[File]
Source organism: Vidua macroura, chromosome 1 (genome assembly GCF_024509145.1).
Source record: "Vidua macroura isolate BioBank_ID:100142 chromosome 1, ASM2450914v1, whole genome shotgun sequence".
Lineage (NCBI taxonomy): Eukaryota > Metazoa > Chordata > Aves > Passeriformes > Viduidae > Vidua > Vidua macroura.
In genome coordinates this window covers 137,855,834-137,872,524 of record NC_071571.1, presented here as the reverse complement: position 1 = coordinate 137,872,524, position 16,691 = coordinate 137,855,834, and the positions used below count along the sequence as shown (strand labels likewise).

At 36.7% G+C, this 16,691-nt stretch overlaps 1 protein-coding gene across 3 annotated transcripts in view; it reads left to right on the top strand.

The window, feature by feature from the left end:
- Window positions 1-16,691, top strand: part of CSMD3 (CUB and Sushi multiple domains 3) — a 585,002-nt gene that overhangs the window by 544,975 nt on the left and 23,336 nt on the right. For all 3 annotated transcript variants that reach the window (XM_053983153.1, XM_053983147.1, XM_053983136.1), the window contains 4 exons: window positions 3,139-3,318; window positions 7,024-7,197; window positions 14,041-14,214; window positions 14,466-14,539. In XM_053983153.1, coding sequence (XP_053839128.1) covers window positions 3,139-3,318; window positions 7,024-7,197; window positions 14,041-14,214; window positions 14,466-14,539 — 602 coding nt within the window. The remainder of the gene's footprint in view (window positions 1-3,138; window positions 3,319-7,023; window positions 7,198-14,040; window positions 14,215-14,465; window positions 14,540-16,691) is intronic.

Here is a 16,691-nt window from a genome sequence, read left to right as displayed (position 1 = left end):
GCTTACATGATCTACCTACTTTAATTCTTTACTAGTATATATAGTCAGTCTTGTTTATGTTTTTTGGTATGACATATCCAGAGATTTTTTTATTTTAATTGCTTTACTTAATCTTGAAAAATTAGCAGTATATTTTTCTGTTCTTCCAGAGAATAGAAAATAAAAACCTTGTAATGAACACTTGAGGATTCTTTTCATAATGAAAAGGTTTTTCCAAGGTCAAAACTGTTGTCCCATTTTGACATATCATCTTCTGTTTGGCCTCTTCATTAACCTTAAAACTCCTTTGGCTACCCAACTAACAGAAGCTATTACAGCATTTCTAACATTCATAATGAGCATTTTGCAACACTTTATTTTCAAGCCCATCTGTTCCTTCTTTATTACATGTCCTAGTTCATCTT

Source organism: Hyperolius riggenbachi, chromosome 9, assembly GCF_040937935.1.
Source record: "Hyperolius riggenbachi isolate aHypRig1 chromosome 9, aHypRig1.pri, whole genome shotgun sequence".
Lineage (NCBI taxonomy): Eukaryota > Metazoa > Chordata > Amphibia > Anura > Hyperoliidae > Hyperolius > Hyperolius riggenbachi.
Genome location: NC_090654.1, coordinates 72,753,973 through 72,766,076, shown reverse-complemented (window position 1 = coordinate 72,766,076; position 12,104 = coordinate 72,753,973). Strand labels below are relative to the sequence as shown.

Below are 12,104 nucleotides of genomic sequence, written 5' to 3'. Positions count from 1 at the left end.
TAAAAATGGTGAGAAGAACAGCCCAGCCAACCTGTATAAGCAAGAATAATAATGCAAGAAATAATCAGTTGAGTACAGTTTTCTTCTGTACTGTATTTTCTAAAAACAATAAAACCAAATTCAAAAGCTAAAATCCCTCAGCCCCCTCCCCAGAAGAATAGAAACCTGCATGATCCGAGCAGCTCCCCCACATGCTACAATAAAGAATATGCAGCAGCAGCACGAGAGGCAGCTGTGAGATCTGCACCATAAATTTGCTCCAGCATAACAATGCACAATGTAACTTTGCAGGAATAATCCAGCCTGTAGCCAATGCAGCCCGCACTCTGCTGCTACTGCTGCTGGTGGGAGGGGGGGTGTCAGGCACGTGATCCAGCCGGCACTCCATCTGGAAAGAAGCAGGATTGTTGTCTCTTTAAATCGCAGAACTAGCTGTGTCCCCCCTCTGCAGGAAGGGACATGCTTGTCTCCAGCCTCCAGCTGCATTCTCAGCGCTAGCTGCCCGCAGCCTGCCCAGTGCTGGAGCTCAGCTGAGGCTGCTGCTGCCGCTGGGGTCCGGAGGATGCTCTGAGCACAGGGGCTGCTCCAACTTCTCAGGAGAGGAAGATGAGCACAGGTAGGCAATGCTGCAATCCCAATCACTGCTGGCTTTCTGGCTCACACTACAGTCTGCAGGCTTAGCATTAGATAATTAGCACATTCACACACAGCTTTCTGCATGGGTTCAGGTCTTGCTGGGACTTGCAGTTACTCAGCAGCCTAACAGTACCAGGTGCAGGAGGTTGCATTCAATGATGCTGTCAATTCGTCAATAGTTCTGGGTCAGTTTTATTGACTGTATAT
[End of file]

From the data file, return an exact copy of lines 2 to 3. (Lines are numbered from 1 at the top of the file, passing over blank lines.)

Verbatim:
Source record: "Vidua macroura isolate BioBank_ID:100142 chromosome 1, ASM2450914v1, whole genome shotgun sequence".
Lineage (NCBI taxonomy): Eukaryota > Metazoa > Chordata > Aves > Passeriformes > Viduidae > Vidua > Vidua macroura.